It pays to do your homework on depreciation - and here, past performances are excellent indicators of the future.
Problem #5: IMMINENT UPGRADES
If you’re not a deadset car enthusiast, you probably don't focus too hard on the car industry's upcoming product pipeline. But you should, at least when you’re in the market for a new car. Because you don't want to buy a nice new whatever, and see the manufacturer upgrade it four weeks later. Even a mid-life upgrade (just the hair and makeup) is a bit of a disaster because a) it usually comes with more standard equipment at the same price and b) the one you bought - the suddenly ‘old’ model - becomes instantly obsolete and its value takes an immediate hit.
You need to let your keyboard do the walking here: google the car you want and keywords like update, upgrade, plus the current year and the next year. Find out what’s going on in the near future. The car industry is very bad at keeping that a secret. So at least it’s easy to do the research online.
Problem #6: THE FIRE SALE
Here's what the car industry does with its marketplace dogs. The cars that just don't sell: when all else fails, and sales have flushed themselves halfway to the deep ocean outfall, the manufacturer bends over and drops its pants. Every time. They fire-sale the price in an attempt to prop up or stimulate sales. Generally unsuccessfully - because no matter how much extra icing you smear creatively over the underlying cow turd, you’re never going to make a birthday cake.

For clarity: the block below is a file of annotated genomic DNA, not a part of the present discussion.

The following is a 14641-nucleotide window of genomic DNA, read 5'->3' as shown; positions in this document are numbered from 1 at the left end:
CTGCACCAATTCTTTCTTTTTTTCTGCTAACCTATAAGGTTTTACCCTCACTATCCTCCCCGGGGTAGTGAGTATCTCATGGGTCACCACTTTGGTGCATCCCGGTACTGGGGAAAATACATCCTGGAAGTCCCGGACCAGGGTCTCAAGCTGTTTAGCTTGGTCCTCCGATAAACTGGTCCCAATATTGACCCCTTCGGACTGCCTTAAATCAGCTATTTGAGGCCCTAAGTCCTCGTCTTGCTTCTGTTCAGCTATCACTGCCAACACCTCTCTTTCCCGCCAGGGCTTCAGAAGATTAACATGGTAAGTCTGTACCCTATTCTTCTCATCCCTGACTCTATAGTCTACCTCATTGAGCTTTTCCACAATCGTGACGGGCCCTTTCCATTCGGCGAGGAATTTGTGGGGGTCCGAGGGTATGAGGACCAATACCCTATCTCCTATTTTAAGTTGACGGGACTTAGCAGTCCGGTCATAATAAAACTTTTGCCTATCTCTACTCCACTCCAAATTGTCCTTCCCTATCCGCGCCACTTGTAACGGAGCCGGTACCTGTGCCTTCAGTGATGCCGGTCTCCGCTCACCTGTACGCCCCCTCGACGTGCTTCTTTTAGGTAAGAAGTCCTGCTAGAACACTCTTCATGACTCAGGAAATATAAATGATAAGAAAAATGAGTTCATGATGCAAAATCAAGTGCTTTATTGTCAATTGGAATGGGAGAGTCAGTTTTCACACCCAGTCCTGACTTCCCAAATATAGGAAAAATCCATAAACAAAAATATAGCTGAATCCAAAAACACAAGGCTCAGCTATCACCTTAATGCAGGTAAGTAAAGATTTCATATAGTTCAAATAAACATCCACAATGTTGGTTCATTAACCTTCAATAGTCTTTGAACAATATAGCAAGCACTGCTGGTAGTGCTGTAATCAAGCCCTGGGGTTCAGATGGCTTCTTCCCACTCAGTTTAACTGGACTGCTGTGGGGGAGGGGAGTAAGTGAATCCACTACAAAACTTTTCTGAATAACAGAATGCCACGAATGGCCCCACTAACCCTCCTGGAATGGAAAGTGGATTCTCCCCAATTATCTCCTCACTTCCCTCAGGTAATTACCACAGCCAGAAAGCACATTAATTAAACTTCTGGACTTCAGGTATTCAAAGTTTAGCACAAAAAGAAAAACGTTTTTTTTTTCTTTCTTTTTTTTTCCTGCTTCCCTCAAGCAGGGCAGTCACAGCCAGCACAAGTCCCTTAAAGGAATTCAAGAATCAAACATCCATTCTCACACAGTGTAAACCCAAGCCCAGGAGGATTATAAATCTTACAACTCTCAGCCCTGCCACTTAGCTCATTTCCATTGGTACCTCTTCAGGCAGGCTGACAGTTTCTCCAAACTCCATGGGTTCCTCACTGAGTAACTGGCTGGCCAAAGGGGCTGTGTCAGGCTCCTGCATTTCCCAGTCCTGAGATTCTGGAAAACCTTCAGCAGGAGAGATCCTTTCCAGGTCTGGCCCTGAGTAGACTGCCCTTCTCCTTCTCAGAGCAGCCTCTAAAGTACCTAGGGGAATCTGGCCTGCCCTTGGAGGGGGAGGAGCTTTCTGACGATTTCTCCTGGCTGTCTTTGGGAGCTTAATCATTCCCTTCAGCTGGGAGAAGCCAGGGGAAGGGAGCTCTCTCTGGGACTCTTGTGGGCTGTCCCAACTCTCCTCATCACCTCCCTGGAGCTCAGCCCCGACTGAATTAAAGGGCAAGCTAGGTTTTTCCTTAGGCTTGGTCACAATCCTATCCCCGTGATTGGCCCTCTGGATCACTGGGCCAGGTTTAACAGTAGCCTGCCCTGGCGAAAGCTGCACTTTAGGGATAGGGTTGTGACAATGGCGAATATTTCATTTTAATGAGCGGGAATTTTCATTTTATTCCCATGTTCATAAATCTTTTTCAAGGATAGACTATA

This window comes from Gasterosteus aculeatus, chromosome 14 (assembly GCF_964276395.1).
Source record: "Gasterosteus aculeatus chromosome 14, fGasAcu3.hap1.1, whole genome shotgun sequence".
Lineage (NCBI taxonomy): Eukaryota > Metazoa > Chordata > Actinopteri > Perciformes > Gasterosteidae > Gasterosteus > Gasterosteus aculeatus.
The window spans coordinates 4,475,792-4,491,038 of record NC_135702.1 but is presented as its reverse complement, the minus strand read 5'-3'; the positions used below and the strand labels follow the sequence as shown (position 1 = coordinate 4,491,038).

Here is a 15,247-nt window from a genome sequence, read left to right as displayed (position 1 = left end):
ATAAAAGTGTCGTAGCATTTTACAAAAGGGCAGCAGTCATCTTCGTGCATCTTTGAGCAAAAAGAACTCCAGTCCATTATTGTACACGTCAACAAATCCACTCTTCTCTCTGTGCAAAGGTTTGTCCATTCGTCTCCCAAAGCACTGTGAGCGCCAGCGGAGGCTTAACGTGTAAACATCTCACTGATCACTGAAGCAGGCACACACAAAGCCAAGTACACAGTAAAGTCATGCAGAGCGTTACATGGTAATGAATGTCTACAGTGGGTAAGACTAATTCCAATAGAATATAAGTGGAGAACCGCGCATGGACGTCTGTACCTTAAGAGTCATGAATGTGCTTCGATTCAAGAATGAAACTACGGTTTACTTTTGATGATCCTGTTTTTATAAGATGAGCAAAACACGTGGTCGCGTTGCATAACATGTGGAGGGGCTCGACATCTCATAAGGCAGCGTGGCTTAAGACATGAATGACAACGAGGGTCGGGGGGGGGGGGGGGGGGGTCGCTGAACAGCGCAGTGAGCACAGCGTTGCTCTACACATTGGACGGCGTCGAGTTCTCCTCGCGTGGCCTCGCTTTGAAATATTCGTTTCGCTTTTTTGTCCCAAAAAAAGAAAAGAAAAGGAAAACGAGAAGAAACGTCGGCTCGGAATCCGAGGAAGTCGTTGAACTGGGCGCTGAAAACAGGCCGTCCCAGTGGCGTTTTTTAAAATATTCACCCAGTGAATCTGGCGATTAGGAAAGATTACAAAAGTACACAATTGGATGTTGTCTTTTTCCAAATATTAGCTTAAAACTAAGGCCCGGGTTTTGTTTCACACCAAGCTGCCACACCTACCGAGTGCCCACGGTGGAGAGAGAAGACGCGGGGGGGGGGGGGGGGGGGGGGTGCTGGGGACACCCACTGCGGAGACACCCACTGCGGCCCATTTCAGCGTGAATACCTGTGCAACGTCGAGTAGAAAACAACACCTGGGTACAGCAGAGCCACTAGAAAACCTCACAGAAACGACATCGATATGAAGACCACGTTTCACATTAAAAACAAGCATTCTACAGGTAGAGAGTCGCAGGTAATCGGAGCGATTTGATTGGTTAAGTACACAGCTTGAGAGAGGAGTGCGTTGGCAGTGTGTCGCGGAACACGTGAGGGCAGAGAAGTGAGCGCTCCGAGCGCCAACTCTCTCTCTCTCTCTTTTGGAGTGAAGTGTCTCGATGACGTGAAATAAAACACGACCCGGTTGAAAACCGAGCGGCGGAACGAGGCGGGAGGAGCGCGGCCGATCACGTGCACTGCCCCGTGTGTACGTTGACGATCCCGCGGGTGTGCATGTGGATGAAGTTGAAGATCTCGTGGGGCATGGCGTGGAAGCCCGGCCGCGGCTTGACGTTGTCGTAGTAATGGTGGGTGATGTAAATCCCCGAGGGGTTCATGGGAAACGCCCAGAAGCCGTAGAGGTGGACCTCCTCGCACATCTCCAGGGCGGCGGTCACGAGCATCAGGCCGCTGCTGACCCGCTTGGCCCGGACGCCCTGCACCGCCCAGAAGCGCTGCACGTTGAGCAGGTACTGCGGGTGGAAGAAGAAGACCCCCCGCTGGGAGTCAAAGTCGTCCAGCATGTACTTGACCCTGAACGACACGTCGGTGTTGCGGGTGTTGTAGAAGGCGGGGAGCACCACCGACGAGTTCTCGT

Of course, if you actually bought one of these marketplace lemons a few months earlier, guess what happens to the value of your car? It just evaporates. Desperation discounting by manufacturers slashes the same amount from the value of the lemon you own - because used car prices vary directly in line with replacement cost.
So there you go: Six things you probably weren’t considering while you’re poring over the specs and the pretty pix of your possible next new vehicle.